Racism, Social Justice & Public Health

“Racism is a system of structuring opportunity and assigning value based on the social interpretation of how one looks (which is what we call “race”), that unfairly disadvantages some individuals and communities, unfairly advantages other individuals and communities, and saps the strength of the whole society through the waste of human resources.”
- Dr. Camara Jones

What is Racism?

Racism impacts our nation by creating health inequity. Lack of equal access to health inhibits a person’s ability to attain their highest level of health. Racism affects our society on various levels and is a barrier in achieving true health equity. Dr. Camara Jones developed a theoretical framework to understand racism on 3 levels: institutionalized, personally mediated and internalized. This framework identifies a basis for race- associated differences in health outcomes and can inform effective solutions to eradicate those differences. 

Levels of Racism: A Theoretic Framework

Institutionalized Racism is defined as differential access to the goods, services, and opportunities of society by race. Institutionalized racism is normative, sometimes legalized, and often manifests as inherited disadvantage. Institutionalized racism manifests itself both in material conditions and in access to power. With regard to material conditions, examples include differential access to quality education, sound housing, gainful employment, appropriate medical facilities, and a clean environment. With regard to access to power, examples include differential access to information (including one’s own history), resources (including wealth and organizational infra- structure), and voice (including voting rights, representation in government, and control of the media).

Personally Mediated Racism is defined as prejudice and discrimination, where prejudice means differential assumptions about the abilities, motives, and intentions of others according to their race, and discrimination means differential actions toward others according to their race. This is what most people think of when they hear the word “racism.” Personally mediated racism can be intentional as well as unintentional, and it includes acts of commission as well as acts of omission. It manifests as lack of respect (poor or no service, failure to communicate options), suspicion (shopkeepers’ vigilance; everyday avoidance, including street crossing, purse clutching, and standing when there are empty seats on public transportation), devaluation (surprise at competence, stifling of aspirations), scapegoating (the Rose- wood incident, the Charles Stuart case, the Susan Smith case), and dehumanization (police brutality, sterilization abuse, hate crimes).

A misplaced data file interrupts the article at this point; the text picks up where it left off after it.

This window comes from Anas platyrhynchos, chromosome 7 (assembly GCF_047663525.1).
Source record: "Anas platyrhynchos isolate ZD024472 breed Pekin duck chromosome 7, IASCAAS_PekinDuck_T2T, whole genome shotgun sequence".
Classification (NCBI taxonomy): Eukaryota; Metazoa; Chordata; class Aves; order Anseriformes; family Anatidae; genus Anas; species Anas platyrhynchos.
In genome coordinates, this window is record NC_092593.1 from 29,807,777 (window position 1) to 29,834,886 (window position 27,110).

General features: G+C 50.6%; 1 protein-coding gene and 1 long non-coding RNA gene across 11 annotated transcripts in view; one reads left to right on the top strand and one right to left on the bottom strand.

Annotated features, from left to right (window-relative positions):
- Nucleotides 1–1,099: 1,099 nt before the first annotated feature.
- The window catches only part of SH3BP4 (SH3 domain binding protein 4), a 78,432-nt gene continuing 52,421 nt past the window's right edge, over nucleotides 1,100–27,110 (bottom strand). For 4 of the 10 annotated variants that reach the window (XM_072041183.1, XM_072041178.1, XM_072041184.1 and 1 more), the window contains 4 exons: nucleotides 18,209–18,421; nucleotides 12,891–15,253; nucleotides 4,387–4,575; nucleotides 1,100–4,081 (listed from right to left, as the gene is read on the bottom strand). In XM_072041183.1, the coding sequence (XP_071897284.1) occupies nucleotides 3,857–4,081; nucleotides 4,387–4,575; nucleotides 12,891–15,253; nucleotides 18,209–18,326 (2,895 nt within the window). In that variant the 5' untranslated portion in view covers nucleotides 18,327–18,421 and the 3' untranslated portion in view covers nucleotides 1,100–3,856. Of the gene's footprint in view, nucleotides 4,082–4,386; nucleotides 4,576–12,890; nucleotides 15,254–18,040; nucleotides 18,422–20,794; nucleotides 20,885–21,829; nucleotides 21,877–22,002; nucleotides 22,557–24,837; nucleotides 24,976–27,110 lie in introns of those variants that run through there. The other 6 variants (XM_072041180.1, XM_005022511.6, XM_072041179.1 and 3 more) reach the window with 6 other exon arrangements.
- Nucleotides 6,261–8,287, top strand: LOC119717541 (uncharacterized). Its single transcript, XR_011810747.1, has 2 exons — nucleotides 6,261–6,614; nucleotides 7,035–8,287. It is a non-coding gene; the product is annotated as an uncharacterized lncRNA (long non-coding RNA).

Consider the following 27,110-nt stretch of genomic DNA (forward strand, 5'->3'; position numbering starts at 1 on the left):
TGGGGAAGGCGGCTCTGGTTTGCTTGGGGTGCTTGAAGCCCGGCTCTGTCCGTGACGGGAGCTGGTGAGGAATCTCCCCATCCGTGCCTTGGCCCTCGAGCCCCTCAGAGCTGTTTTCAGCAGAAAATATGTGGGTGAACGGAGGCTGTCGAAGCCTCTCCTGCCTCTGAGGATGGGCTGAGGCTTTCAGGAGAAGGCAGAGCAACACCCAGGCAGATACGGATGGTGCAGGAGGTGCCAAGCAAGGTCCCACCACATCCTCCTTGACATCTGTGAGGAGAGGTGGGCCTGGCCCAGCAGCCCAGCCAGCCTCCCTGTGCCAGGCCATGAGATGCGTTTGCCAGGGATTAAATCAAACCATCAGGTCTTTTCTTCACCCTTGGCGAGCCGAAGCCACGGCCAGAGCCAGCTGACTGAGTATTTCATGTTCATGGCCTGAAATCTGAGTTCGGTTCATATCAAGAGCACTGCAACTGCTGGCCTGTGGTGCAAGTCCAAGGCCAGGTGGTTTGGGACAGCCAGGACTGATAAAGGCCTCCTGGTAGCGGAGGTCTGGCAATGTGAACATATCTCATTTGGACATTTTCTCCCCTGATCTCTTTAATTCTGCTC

Internalized Racism is defined as acceptance by members of the stigmatized races of negative messages about their own abilities and intrinsic worth. It is characterized by them not believing in others who look like them, and not believing in themselves. It involves accepting limitations to one’s own full humanity, including one’s spectrum of dreams, one’s right to self- determination, and one’s range of allowable self- expression. It manifests as an embracing of “whiteness” (use of hair straighteners and bleach- ing creams, stratification by skin tone within communities of color, and “the white man’s ice is colder” syndrome); self-devaluation (racial slurs as nicknames, rejection of ancestral culture, and fratricide); and resignation, helplessness, and hopelessness (dropping out of school, failing to vote, and engaging in risky health practices).


What is Antiracism?

Anti-racism refers to forms of thought and practice that seek to confront, eradicate, or mitigate

racism. (Bonnett A. Anti-Racism . Routledge; 2000)


“When we identify where our privilege intersects with somebody else's oppression, we'll find our opportunities to make real change.”
- Ijeoma Oluo

What is Social Justice?

Social justice is the view that everyone deserves equal rights and opportunities, which includes the right to good health. There are inequities in health that are avoidable, unnecessary, and unjust. These inequities are the result of policies and practices that create an unequal distribution of money, power, and resources among communities based on race, class, gender, place, and other factors. To assure that everyone has the opportunity to attain their highest level of health, we must address the social determinants of health and equity. (APHA, 2022)

A social justice approach to population health challenges us to deal with and recognize that racism, socioeconomic inequality, residential segregation, and hate, to name a few, have negative consequences for health. We simply cannot improve the health of populations without tackling these foundational causes.